Like many parents and teachers, I have great hopes for what the de Blasio administration could do for the city’s schools.
The Bloomberg administration, in which I worked as deputy chancellor for school support and instruction under Chancellor Joel Klein, redesigned our public education system from one that seemed perfectly designed to graduate half of our children (the graduation rate for more than half a century) to one where 66 percent now graduate. But that is not enough. In the 21st century, nothing less than high school graduation with post-secondary learning opportunities qualifies as success for students, and the de Blasio administration could help more students cross that threshold.
But if that is the new administration’s plan, it hasn’t said how it will get there. Like a great many others, I now await a comprehensive plan capable of transforming an organization designed to graduate two-thirds of our students to one that will finally approach, if not achieve, universal high school graduation.
Bloomberg and Klein made progress by attracting accomplished and energized talent from many different fields and implementing a strategic plan based on leadership, empowerment, and accountability. The Department of Education accepted responsibility for training the next generation of school leaders by creating the New York City Leadership Academy. Principals were empowered to form their own networks of schools facilitated by network leaders in lieu of centrally appointed districts lead by superintendents. Principals and their teachers were held accountable for student performance gains.
In contrast, what we’ve heard from de Blasio and his chancellor, Carmen Fariña, are disconnected ideas, many of which have been tried before, that don’t add up to a compelling and comprehensive district improvement plan. Such a plan would include fresh thinking about structure, staffing, resources, and accountability; would consider student and teacher needs — and would focus on raising achievement.
So far, Fariña’s initiatives have not globally addressed the entire school system, and they have not made student performance their central ambition.
Sure, universal pre-kindergarten, de Blasio’s flagship education initiative so far, is welcome, but not because the data suggests that an additional year of the same leads to outsized results — but because working families need to leave for jobs each day secure in the knowledge that their children will be well cared for until they return home each evening.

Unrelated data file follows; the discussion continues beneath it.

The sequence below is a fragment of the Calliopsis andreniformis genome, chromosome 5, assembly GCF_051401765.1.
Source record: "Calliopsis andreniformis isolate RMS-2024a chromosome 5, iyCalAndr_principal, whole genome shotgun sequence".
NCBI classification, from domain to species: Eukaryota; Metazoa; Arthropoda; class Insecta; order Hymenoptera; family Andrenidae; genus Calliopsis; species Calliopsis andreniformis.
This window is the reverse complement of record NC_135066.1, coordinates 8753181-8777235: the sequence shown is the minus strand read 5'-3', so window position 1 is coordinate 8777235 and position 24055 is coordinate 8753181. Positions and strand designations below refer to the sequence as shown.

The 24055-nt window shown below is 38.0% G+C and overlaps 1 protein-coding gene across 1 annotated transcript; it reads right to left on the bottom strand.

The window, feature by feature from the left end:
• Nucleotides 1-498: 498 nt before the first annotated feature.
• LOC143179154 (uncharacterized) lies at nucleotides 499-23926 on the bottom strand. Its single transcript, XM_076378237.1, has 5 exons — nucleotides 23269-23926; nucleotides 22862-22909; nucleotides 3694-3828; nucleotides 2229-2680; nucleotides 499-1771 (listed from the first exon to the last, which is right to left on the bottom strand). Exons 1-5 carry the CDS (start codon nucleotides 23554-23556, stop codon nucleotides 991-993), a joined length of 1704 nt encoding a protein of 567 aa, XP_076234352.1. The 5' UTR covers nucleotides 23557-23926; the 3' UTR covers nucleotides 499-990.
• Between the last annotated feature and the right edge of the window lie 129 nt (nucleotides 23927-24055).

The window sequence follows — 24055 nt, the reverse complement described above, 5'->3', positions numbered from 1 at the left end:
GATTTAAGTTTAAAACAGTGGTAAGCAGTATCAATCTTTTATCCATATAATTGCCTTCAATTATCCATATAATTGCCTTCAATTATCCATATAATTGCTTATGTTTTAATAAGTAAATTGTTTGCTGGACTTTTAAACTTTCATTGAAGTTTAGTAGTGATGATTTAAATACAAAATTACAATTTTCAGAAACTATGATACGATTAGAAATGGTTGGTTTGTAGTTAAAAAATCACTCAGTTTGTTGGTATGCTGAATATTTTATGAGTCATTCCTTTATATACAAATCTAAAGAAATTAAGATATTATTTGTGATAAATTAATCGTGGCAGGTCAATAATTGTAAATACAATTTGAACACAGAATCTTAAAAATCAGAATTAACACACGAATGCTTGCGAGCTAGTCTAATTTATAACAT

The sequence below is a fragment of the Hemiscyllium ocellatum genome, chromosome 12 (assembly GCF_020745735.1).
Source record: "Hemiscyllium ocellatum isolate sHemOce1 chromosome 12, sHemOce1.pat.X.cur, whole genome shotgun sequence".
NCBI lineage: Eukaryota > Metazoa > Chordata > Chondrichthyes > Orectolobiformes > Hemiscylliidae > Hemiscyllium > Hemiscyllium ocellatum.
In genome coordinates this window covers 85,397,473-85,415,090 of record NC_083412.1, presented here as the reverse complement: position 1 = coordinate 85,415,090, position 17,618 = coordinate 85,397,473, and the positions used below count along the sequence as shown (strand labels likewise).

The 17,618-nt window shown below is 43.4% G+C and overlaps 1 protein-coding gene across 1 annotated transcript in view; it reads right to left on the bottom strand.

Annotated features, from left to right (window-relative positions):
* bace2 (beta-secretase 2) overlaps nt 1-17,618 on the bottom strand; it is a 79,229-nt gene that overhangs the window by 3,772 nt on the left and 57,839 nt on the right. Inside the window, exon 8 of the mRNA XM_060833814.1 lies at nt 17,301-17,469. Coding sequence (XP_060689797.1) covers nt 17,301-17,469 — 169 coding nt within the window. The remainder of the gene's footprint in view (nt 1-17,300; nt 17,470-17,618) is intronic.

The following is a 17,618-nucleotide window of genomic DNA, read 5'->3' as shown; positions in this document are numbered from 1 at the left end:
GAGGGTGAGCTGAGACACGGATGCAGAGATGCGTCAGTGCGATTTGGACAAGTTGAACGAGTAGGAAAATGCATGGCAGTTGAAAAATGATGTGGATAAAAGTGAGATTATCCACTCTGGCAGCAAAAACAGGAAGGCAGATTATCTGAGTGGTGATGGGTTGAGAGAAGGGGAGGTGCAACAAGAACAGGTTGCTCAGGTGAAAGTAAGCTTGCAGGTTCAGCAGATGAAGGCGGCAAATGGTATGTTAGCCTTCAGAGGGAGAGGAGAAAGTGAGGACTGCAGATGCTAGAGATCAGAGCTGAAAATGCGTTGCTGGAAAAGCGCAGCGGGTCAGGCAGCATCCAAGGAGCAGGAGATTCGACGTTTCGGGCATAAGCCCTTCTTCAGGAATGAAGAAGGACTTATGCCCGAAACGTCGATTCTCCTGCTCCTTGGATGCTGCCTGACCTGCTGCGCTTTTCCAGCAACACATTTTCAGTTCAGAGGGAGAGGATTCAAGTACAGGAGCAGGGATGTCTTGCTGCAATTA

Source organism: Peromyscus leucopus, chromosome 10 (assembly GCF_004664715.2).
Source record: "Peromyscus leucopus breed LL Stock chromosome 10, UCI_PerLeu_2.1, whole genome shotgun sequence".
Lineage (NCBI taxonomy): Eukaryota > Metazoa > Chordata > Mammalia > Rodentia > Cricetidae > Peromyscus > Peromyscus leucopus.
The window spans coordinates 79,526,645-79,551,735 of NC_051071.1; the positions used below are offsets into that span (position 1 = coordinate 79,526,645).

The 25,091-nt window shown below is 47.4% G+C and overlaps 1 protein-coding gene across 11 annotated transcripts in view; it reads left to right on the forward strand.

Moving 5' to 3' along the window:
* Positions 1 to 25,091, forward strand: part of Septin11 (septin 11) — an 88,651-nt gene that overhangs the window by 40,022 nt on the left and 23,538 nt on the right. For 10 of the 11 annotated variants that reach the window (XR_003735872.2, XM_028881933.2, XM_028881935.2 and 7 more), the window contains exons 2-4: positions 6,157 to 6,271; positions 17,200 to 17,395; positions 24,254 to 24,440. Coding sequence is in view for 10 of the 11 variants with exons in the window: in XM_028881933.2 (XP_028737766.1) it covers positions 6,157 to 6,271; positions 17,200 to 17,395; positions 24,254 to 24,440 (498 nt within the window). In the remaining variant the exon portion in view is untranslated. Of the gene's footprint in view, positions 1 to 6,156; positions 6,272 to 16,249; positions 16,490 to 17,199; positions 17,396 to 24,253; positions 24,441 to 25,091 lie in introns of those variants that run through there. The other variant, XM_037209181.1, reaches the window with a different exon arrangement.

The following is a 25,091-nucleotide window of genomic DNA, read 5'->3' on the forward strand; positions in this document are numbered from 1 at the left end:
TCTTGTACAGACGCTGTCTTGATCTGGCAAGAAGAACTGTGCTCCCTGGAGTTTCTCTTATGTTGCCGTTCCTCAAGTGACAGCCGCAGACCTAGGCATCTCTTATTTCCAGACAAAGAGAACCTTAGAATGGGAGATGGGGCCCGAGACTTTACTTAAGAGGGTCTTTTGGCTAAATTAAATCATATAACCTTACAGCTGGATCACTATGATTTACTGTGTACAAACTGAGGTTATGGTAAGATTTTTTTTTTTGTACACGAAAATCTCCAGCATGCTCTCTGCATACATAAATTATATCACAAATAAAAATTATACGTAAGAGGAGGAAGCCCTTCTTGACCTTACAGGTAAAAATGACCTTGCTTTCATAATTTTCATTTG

In and of itself, pre-K is not a game-changer. Neither are Fariña’s favored strategies: partnering strong schools with low-performing ones, extending the experience requirements for school leaders, carefully controlling school autonomy, and bringing back instructional leaders from retirement — some of whom appear eager to return to the imagined perfection of a past that failed half of our children.
As the chancellor prepares to lay out her vision for the school system this week, it’s not too late for her to shift her focus to student achievement — and to think as broadly as the school system’s needs require. Here are five guiding principles that I hope she will consider:
- There is enormous talent within the New York City public schools at all levels of experience. Those with the longest tenure are not necessarily best positioned to determine future policy. Similarly, there are remarkably talented individuals who have not yet had the privilege of working with the chancellor. That should not be held against them.
- Those closest to students know how their kids learn best. Principals, in consultation with their parents and teachers are best positioned to determine what students should learn, how they should learn it, and how to assess that learning.
- Everyone in the system needs to be held accountable for the performance of students. A system structured in ways that make such accountability impossible is a poorly structured school system. For instance, every member of the chancellor’s cabinet needs to be responsible and accountable for students’ performance in several hundred schools in addition to their functional responsibilities. How better to connect policy with practice?
- Charter schools often provide good examples of the above principles. Similarly, charter management organizations offer an excellent model for how the system should organize itself.
- The legitimate role of the central office is to find the best principals available, recruit them, support them, develop them, protect them from outside interference, and above all, to hold them accountable for the highest level of student achievement.
I hope that I will hear these ideas or ones close to them in Fariña’s speech, which comes nine months after she took office. But I will feel heartened if she presents other plans that also are broad in scope, reflect imaginative thinking, and similarly put student achievement front and center. This city and its students deserve no less.
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